U.S. Nearer Next Recession Than Last Lacks Fed Insurance Policy

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This Fed Situation Is Not Going to End Well: Yamarone

The U.S. economy is driving along without much insurance for when it crashes.

Almost six years since the bottom of the last recession, the world’s largest economy lacks the monetary and fiscal power to reverse the next contraction as threats to sustained growth build. Having run 70 months so far, the current expansion is about the same length as the average of five cycles since the end of the 1970s.

“We’re probably closer to the next recession than we are to the last one,” Stephen King, chief global economist at HSBC Holdings Plc in London, said in a telephone interview. “If I was a policy maker having sleepless nights it would be partly related to what I would do if there was a recession.”

The fear is there’s not much they can do. In the slumps since the 1970s the Fed cut its benchmark interest rate by an average 6.2 percentage points and a minimum of 5 points, yet at near zero now such a response is impossible, King wrote in a report this week. More quantitative easing could end up only powering asset prices rather than demand, he said.

Although the federal budget deficit has narrowed to about 3 percent of gross domestic product, that’s still more than before most of the past downturns and the government’s debt is larger than before the 2008 financial crisis.

“By now in previous economic cycles, policy will have normalized,” said King. “If there was a recession now it would be much more difficult to fight out of it.”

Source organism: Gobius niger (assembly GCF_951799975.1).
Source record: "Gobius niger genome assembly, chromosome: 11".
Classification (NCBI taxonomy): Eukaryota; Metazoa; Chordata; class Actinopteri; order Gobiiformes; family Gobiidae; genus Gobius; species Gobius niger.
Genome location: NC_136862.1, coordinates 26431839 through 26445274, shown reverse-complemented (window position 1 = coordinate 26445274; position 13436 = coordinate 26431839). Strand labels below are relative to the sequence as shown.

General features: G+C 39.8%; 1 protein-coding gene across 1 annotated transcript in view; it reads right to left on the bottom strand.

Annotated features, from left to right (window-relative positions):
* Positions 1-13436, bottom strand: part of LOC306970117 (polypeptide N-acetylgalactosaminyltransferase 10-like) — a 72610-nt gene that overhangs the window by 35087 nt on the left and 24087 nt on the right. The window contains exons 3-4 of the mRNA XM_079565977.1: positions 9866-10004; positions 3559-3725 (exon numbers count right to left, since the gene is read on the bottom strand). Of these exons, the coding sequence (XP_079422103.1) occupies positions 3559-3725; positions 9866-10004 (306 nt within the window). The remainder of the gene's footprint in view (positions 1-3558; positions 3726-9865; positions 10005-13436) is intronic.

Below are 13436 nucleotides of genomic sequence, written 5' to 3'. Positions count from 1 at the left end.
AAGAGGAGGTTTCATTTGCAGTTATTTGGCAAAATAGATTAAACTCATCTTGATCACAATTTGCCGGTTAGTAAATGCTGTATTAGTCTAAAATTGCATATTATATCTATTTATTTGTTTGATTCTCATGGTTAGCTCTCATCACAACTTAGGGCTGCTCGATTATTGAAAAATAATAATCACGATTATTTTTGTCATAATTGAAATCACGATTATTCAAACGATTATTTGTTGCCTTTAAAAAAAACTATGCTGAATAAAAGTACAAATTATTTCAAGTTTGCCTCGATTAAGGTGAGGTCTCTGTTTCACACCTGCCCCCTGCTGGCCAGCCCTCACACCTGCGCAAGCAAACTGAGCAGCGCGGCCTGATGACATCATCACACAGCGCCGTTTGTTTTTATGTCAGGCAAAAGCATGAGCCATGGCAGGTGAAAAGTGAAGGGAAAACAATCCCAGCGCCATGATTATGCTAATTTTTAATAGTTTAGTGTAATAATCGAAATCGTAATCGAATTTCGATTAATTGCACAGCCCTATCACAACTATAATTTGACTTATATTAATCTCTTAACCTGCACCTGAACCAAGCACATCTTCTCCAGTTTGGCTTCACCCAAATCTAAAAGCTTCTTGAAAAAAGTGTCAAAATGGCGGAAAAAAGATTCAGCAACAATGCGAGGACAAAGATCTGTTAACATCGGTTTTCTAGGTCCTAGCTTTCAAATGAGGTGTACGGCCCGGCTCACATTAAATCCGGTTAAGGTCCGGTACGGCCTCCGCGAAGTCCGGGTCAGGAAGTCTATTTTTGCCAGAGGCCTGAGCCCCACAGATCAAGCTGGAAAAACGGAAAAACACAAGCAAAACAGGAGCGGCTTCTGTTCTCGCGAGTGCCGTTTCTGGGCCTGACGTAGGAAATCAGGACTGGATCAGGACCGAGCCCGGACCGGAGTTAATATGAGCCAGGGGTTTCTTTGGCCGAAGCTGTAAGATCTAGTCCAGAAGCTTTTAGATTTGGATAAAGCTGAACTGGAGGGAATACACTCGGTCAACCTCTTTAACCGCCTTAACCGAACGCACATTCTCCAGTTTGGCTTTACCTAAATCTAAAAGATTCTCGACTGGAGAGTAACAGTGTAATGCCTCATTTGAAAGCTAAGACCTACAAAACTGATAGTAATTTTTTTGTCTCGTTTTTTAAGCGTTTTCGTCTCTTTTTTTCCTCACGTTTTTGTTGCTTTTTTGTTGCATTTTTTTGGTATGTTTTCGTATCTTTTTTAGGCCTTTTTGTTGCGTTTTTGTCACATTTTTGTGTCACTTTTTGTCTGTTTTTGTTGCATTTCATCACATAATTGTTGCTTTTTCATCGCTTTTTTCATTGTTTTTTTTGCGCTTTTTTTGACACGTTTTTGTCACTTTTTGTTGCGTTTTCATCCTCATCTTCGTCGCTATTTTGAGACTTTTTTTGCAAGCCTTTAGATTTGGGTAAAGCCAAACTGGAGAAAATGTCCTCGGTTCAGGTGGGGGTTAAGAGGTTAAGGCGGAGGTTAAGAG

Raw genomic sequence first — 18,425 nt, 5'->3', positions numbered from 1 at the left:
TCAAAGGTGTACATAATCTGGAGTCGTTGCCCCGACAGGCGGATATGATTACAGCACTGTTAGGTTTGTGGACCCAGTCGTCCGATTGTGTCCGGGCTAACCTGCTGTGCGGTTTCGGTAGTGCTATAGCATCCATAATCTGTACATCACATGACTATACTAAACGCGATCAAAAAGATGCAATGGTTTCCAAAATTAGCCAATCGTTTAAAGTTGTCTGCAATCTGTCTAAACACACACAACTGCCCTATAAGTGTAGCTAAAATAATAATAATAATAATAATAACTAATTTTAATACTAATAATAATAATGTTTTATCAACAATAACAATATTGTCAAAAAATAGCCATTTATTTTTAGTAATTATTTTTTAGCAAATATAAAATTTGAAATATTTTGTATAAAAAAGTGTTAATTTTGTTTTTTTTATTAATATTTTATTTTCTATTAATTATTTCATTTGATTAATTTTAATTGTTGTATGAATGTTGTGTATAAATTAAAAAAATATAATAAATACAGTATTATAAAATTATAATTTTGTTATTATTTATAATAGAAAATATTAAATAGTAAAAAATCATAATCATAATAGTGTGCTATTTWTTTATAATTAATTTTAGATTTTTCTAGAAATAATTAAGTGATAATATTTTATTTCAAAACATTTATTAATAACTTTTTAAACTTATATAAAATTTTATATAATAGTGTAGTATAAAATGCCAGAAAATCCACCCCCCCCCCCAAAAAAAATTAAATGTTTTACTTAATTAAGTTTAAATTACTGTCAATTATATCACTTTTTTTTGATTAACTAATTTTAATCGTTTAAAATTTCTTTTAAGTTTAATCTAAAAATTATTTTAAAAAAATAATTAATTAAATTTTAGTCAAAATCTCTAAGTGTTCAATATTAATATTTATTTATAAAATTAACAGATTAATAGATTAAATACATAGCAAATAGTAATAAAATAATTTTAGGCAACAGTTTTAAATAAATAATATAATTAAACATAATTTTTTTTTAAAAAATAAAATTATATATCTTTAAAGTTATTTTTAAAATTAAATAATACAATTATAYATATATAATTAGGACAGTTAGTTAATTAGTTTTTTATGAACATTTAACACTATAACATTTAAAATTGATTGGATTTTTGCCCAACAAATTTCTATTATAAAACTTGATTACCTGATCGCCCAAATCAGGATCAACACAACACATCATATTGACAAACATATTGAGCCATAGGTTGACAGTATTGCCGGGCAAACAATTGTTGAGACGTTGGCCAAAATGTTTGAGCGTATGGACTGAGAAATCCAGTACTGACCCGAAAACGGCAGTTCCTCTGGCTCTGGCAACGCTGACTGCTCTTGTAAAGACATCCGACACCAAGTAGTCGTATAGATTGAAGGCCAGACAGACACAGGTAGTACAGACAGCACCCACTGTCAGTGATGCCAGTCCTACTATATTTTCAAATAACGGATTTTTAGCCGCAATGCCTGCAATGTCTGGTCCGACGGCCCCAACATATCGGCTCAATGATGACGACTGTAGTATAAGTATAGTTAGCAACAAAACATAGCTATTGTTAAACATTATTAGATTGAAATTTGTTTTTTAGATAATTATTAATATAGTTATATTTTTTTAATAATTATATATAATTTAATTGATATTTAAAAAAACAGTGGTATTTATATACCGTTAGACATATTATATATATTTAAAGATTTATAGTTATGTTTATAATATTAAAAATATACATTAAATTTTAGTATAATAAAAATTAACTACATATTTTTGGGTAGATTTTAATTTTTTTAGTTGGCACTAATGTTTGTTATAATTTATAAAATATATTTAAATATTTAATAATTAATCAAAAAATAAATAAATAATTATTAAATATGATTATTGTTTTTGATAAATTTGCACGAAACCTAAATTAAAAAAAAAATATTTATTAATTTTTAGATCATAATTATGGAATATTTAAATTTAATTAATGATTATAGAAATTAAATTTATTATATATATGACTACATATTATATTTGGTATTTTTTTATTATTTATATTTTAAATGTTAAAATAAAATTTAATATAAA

Empty Armory

It’s little surprise the policy armory hasn’t been replenished. The current recovery is weaker than the last five upswings with average growth since the recession’s trough only just topping 2 percent. Inflation is lackluster with King noting the Fed has never raised rates when it has been so weak.

So while the Fed took 31 months in the last period of growth to boost rates, this time it’s gone 70 months and counting without doing so.

Intensifying his concern is that King sees a series of potential contraction triggers. Stocks could slide if higher U.S. wages alongside weak productivity erode profits. The non-bank financial system of pension funds and insurance companies may struggle to meet future liabilities, while a slump in China could drag the U.S. down. The Fed could also err by tightening policy prematurely as the European Central Bank did in 2011.

Doubting the ability of policy makers to avoid a recession or to refashion stimulus, King is left with an unorthodox solution for how they can build back the scope to fight economic shrinkage.

He would spur people to save less by having them retire later with the resulting pickup in demand creating the higher tax revenues and interest rates needed to repel the next downturn. The problem is older people are more likely to vote than the young, weakening the chances of such reform.

“As a result, the recession-fighting ammunition will remain in short supply and the risks of a major economic contraction will be that much greater,” said King.

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